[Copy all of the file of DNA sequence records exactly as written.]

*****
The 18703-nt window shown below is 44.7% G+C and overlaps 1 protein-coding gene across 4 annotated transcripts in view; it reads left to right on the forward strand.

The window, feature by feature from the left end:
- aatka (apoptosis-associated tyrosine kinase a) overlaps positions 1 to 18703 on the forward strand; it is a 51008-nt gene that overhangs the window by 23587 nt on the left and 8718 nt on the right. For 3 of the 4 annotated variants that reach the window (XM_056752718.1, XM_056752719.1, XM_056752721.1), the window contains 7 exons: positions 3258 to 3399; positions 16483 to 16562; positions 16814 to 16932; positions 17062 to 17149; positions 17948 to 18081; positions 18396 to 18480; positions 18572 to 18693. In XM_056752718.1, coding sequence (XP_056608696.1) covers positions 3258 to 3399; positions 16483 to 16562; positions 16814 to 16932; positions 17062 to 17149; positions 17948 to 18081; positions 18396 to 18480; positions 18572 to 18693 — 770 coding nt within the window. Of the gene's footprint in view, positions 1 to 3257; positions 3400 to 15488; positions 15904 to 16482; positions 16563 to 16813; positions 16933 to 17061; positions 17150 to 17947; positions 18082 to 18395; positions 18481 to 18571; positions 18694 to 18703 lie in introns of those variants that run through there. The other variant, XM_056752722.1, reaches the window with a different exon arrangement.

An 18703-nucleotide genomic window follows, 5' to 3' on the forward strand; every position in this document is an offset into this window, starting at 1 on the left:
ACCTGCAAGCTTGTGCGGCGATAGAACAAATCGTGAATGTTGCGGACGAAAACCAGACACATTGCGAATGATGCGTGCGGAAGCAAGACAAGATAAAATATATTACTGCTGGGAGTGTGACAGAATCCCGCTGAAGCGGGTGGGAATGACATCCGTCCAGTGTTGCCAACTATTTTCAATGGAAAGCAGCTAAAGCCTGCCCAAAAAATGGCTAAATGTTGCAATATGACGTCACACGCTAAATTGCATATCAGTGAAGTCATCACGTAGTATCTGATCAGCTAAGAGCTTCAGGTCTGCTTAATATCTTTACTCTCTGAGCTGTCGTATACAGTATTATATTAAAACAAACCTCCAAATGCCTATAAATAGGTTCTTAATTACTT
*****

The 18703-nt window shown below is 44.7% G+C and overlaps 1 protein-coding gene across 4 annotated transcripts in view; it reads left to right on the forward strand.

The window, feature by feature from the left end:
- aatka (apoptosis-associated tyrosine kinase a) overlaps positions 1 to 18703 on the forward strand; it is a 51008-nt gene that overhangs the window by 23587 nt on the left and 8718 nt on the right. For 3 of the 4 annotated variants that reach the window (XM_056752718.1, XM_056752719.1, XM_056752721.1), the window contains 7 exons: positions 3258 to 3399; positions 16483 to 16562; positions 16814 to 16932; positions 17062 to 17149; positions 17948 to 18081; positions 18396 to 18480; positions 18572 to 18693. In XM_056752718.1, coding sequence (XP_056608696.1) covers positions 3258 to 3399; positions 16483 to 16562; positions 16814 to 16932; positions 17062 to 17149; positions 17948 to 18081; positions 18396 to 18480; positions 18572 to 18693 — 770 coding nt within the window. Of the gene's footprint in view, positions 1 to 3257; positions 3400 to 15488; positions 15904 to 16482; positions 16563 to 16813; positions 16933 to 17061; positions 17150 to 17947; positions 18082 to 18395; positions 18481 to 18571; positions 18694 to 18703 lie in introns of those variants that run through there. The other variant, XM_056752722.1, reaches the window with a different exon arrangement.

An 18703-nucleotide genomic window follows, 5' to 3' on the forward strand; every position in this document is an offset into this window, starting at 1 on the left:
ACCTGCAAGCTTGTGCGGCGATAGAACAAATCGTGAATGTTGCGGACGAAAACCAGACACATTGCGAATGATGCGTGCGGAAGCAAGACAAGATAAAATATATTACTGCTGGGAGTGTGACAGAATCCCGCTGAAGCGGGTGGGAATGACATCCGTCCAGTGTTGCCAACTATTTTCAATGGAAAGCAGCTAAAGCCTGCCCAAAAAATGGCTAAATGTTGCAATATGACGTCACACGCTAAATTGCATATCAGTGAAGTCATCACGTAGTATCTGATCAGCTAAGAGCTTCAGGTCTGCTTAATATCTTTACTCTCTGAGCTGTCGTATACAGTATTATATTAAAACAAACCTCCAAATGCCTATAAATAGGTTCTTAATTACTT